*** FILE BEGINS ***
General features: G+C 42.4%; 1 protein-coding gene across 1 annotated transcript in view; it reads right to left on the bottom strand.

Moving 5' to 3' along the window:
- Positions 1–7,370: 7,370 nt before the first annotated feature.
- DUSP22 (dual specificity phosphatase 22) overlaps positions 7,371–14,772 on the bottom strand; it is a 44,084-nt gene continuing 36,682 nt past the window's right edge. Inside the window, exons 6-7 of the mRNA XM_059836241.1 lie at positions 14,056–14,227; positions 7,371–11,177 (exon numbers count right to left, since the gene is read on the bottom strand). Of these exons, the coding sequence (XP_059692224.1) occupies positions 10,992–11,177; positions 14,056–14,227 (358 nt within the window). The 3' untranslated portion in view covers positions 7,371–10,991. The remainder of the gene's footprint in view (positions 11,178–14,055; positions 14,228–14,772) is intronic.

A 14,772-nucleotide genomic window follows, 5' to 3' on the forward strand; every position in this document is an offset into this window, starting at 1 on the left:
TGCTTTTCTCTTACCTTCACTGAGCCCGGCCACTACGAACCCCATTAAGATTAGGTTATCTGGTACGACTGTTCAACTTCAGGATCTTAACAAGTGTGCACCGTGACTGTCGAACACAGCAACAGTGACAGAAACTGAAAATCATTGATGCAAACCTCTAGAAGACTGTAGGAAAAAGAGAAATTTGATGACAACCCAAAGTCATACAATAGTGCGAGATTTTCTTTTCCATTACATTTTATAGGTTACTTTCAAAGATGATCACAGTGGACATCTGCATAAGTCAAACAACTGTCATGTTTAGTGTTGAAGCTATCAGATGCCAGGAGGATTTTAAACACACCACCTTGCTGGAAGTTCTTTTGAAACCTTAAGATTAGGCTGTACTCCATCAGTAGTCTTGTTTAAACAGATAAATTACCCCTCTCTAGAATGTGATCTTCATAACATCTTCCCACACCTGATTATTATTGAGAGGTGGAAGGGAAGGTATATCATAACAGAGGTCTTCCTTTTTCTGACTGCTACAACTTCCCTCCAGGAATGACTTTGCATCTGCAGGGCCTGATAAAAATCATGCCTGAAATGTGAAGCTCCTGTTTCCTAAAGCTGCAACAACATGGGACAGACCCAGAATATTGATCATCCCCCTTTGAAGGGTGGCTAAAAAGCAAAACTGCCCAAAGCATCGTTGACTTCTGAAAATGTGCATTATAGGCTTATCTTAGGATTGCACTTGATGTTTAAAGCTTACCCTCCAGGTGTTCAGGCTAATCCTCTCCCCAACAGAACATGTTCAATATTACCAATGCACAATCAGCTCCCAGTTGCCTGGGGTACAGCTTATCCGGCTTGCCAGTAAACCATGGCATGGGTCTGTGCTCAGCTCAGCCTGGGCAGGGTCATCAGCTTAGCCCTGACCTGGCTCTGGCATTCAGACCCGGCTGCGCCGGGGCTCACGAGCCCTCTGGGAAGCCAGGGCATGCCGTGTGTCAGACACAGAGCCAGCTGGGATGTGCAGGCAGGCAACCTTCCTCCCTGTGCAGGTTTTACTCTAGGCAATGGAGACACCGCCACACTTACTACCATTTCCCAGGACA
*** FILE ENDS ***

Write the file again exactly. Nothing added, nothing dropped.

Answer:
General features: G+C 42.4%; 1 protein-coding gene across 1 annotated transcript in view; it reads right to left on the bottom strand.

Moving 5' to 3' along the window:
- Positions 1–7,370: 7,370 nt before the first annotated feature.
- DUSP22 (dual specificity phosphatase 22) overlaps positions 7,371–14,772 on the bottom strand; it is a 44,084-nt gene continuing 36,682 nt past the window's right edge. Inside the window, exons 6-7 of the mRNA XM_059836241.1 lie at positions 14,056–14,227; positions 7,371–11,177 (exon numbers count right to left, since the gene is read on the bottom strand). Of these exons, the coding sequence (XP_059692224.1) occupies positions 10,992–11,177; positions 14,056–14,227 (358 nt within the window). The 3' untranslated portion in view covers positions 7,371–10,991. The remainder of the gene's footprint in view (positions 11,178–14,055; positions 14,228–14,772) is intronic.

A 14,772-nucleotide genomic window follows, 5' to 3' on the forward strand; every position in this document is an offset into this window, starting at 1 on the left:
TGCTTTTCTCTTACCTTCACTGAGCCCGGCCACTACGAACCCCATTAAGATTAGGTTATCTGGTACGACTGTTCAACTTCAGGATCTTAACAAGTGTGCACCGTGACTGTCGAACACAGCAACAGTGACAGAAACTGAAAATCATTGATGCAAACCTCTAGAAGACTGTAGGAAAAAGAGAAATTTGATGACAACCCAAAGTCATACAATAGTGCGAGATTTTCTTTTCCATTACATTTTATAGGTTACTTTCAAAGATGATCACAGTGGACATCTGCATAAGTCAAACAACTGTCATGTTTAGTGTTGAAGCTATCAGATGCCAGGAGGATTTTAAACACACCACCTTGCTGGAAGTTCTTTTGAAACCTTAAGATTAGGCTGTACTCCATCAGTAGTCTTGTTTAAACAGATAAATTACCCCTCTCTAGAATGTGATCTTCATAACATCTTCCCACACCTGATTATTATTGAGAGGTGGAAGGGAAGGTATATCATAACAGAGGTCTTCCTTTTTCTGACTGCTACAACTTCCCTCCAGGAATGACTTTGCATCTGCAGGGCCTGATAAAAATCATGCCTGAAATGTGAAGCTCCTGTTTCCTAAAGCTGCAACAACATGGGACAGACCCAGAATATTGATCATCCCCCTTTGAAGGGTGGCTAAAAAGCAAAACTGCCCAAAGCATCGTTGACTTCTGAAAATGTGCATTATAGGCTTATCTTAGGATTGCACTTGATGTTTAAAGCTTACCCTCCAGGTGTTCAGGCTAATCCTCTCCCCAACAGAACATGTTCAATATTACCAATGCACAATCAGCTCCCAGTTGCCTGGGGTACAGCTTATCCGGCTTGCCAGTAAACCATGGCATGGGTCTGTGCTCAGCTCAGCCTGGGCAGGGTCATCAGCTTAGCCCTGACCTGGCTCTGGCATTCAGACCCGGCTGCGCCGGGGCTCACGAGCCCTCTGGGAAGCCAGGGCATGCCGTGTGTCAGACACAGAGCCAGCTGGGATGTGCAGGCAGGCAACCTTCCTCCCTGTGCAGGTTTTACTCTAGGCAATGGAGACACCGCCACACTTACTACCATTTCCCAGGACA